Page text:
Join our Newsletter

Subscribe to our mailing list to get weekly updates directly to your inbox.

A Phaidon Global Company
65 Bleecker St.
New York, NY, 10012
646 448 6610

    The American claim that we should love and be passionate about our job may sound uplifting, or at least, harmless, but Do What You Love exposes the tangible damages such rhetoric has leveled upon contemporary society.

    The American claim that we should love and be passionate about our job may sound uplifting, or at least, harmless, but Do What You Love exposes the tangible damages such rhetoric has leveled upon contemporary society.

    Virtue and capital have always been twins in the capitalist, industrialized West. Our ideas of what the “virtues” of pursuing success in capitalism have changed dramatically over time. In the past, we believed that work undertaken with an ethos of industriousness promised financial stability and basic comfort and security for our families. Now, our working life is conflated with the pursuit of pleasure. Fantastically successful—and popular—entrepreneurs such as Steve Jobs and Oprah Winfrey command us. “You’ve got to love what you do,” Jobs tells an audience of college grads about to enter the workforce, while Winfrey exhorts her audience to “live your best life.” The promises made to today’s workers seem so much larger and nobler than those of previous generations. Why settle for a 30-year fixed rate mortgage and a perfectly functional eight-year-old car when you can get rich becoming your “best” self and have a blast along the way?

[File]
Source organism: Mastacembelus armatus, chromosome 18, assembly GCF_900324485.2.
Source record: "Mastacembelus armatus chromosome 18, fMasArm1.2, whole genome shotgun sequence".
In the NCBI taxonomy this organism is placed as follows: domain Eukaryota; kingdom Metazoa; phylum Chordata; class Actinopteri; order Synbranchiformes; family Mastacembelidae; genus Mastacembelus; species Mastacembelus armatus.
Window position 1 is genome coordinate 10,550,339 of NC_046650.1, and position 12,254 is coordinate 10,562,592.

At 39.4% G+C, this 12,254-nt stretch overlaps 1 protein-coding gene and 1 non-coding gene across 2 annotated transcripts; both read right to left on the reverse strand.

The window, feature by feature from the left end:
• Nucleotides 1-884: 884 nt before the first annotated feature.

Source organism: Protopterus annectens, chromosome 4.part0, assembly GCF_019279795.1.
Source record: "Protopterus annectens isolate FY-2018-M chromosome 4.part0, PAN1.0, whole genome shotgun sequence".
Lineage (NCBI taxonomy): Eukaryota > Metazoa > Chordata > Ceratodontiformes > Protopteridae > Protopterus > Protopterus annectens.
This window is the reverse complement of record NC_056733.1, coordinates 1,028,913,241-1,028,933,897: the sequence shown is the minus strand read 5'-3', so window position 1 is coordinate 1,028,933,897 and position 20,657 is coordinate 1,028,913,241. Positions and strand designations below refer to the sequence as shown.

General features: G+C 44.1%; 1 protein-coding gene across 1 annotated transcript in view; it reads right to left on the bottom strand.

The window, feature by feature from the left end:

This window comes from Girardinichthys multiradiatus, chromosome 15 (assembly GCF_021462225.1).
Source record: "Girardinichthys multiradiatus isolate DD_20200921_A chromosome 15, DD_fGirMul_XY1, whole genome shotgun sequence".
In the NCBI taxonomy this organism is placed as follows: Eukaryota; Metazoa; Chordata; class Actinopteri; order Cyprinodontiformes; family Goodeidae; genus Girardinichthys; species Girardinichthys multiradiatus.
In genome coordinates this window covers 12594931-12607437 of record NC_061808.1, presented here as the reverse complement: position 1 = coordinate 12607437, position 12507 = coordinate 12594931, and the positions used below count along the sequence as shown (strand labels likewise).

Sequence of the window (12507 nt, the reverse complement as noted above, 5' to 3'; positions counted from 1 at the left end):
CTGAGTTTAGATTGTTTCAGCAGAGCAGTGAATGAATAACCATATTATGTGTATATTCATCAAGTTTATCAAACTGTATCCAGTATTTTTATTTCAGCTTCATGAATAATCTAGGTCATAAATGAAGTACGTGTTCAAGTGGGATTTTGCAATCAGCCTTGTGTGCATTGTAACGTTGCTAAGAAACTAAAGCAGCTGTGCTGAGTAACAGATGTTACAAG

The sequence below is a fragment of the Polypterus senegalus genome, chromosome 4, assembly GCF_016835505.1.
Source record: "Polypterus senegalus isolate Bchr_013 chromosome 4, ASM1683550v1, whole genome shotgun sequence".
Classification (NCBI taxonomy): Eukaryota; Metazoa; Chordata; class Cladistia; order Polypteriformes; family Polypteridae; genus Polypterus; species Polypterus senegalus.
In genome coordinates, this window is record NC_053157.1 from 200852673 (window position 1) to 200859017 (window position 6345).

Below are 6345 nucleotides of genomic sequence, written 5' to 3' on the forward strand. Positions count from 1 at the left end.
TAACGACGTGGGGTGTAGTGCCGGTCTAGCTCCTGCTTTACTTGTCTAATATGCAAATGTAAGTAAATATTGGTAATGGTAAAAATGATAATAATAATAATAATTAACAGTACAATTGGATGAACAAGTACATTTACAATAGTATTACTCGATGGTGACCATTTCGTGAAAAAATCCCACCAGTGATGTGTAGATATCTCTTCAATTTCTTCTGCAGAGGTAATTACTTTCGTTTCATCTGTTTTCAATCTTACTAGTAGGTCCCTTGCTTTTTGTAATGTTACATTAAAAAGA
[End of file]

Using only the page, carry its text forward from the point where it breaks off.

But workers today are doing more and more for less and less. This reality is frighteningly palpable in eroding paychecks and benefits, the rapid concentration of wealth in the hands of a tiny few, and workers’ loss of control over their labor conditions. But where is the protest and anger from workers against a system that tells them to love their work and asks them to do it for less? While winner-take-all capitalism grows ever more ruthless, the rhetoric of passion for labor proliferates.

    In Do What You Love, Tokumitsu articulates and examines the sacrifices people make for a chance at loveable, self-actualizing, and, of course, wealth-generating work and the conditions facilitated by this pursuit. This book continues the conversation sparked by the author’s earlier Slate article and provides a devastating look at the state of modern America’s labor and workforce.

    Book Praise

    With this punchy, sharp little book, Tokumitsu has done what might have seemed impossible: made labor conditions in the 21st century into a page-turner.

    Sarah Jaffe, Dame Magazine

    Miya Tokumitsu’s short, sharp and timely new book, stabs plenty of pins into today’s increasingly freelance economy.

    Joanna Scutts, Monterey County Now

    Tokumitsu’s book is dangerous to the establishment...her critique of Do What You Love gives workers the language to talk back.

    Amien Essif, ALTERNET